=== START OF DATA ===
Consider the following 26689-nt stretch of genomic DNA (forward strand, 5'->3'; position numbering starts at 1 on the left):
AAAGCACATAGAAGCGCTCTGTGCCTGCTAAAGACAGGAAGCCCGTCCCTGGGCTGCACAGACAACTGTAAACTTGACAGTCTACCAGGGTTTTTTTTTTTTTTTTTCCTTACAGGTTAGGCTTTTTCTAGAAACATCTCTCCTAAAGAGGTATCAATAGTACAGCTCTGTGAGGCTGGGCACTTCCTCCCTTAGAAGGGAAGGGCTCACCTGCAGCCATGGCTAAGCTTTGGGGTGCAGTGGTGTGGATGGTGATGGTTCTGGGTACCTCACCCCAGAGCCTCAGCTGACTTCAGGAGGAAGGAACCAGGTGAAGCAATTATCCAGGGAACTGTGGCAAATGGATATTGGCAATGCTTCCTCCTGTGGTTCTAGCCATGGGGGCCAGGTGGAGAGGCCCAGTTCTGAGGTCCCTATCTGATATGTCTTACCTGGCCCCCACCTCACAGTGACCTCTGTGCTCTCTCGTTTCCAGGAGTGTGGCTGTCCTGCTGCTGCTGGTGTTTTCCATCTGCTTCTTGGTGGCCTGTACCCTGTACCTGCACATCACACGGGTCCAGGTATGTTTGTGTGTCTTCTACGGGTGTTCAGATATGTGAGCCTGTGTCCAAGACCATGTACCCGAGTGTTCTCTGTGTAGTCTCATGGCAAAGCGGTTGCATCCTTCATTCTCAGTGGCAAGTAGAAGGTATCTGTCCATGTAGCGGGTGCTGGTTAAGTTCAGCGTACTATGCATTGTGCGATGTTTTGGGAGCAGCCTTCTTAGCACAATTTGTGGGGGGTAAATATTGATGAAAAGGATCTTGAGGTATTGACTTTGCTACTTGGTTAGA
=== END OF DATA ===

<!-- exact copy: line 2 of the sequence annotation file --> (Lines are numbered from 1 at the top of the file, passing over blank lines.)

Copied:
AAAGCACATAGAAGCGCTCTGTGCCTGCTAAAGACAGGAAGCCCGTCCCTGGGCTGCACAGACAACTGTAAACTTGACAGTCTACCAGGGTTTTTTTTTTTTTTTTTCCTTACAGGTTAGGCTTTTTCTAGAAACATCTCTCCTAAAGAGGTATCAATAGTACAGCTCTGTGAGGCTGGGCACTTCCTCCCTTAGAAGGGAAGGGCTCACCTGCAGCCATGGCTAAGCTTTGGGGTGCAGTGGTGTGGATGGTGATGGTTCTGGGTACCTCACCCCAGAGCCTCAGCTGACTTCAGGAGGAAGGAACCAGGTGAAGCAATTATCCAGGGAACTGTGGCAAATGGATATTGGCAATGCTTCCTCCTGTGGTTCTAGCCATGGGGGCCAGGTGGAGAGGCCCAGTTCTGAGGTCCCTATCTGATATGTCTTACCTGGCCCCCACCTCACAGTGACCTCTGTGCTCTCTCGTTTCCAGGAGTGTGGCTGTCCTGCTGCTGCTGGTGTTTTCCATCTGCTTCTTGGTGGCCTGTACCCTGTACCTGCACATCACACGGGTCCAGGTATGTTTGTGTGTCTTCTACGGGTGTTCAGATATGTGAGCCTGTGTCCAAGACCATGTACCCGAGTGTTCTCTGTGTAGTCTCATGGCAAAGCGGTTGCATCCTTCATTCTCAGTGGCAAGTAGAAGGTATCTGTCCATGTAGCGGGTGCTGGTTAAGTTCAGCGTACTATGCATTGTGCGATGTTTTGGGAGCAGCCTTCTTAGCACAATTTGTGGGGGGTAAATATTGATGAAAAGGATCTTGAGGTATTGACTTTGCTACTTGGTTAGA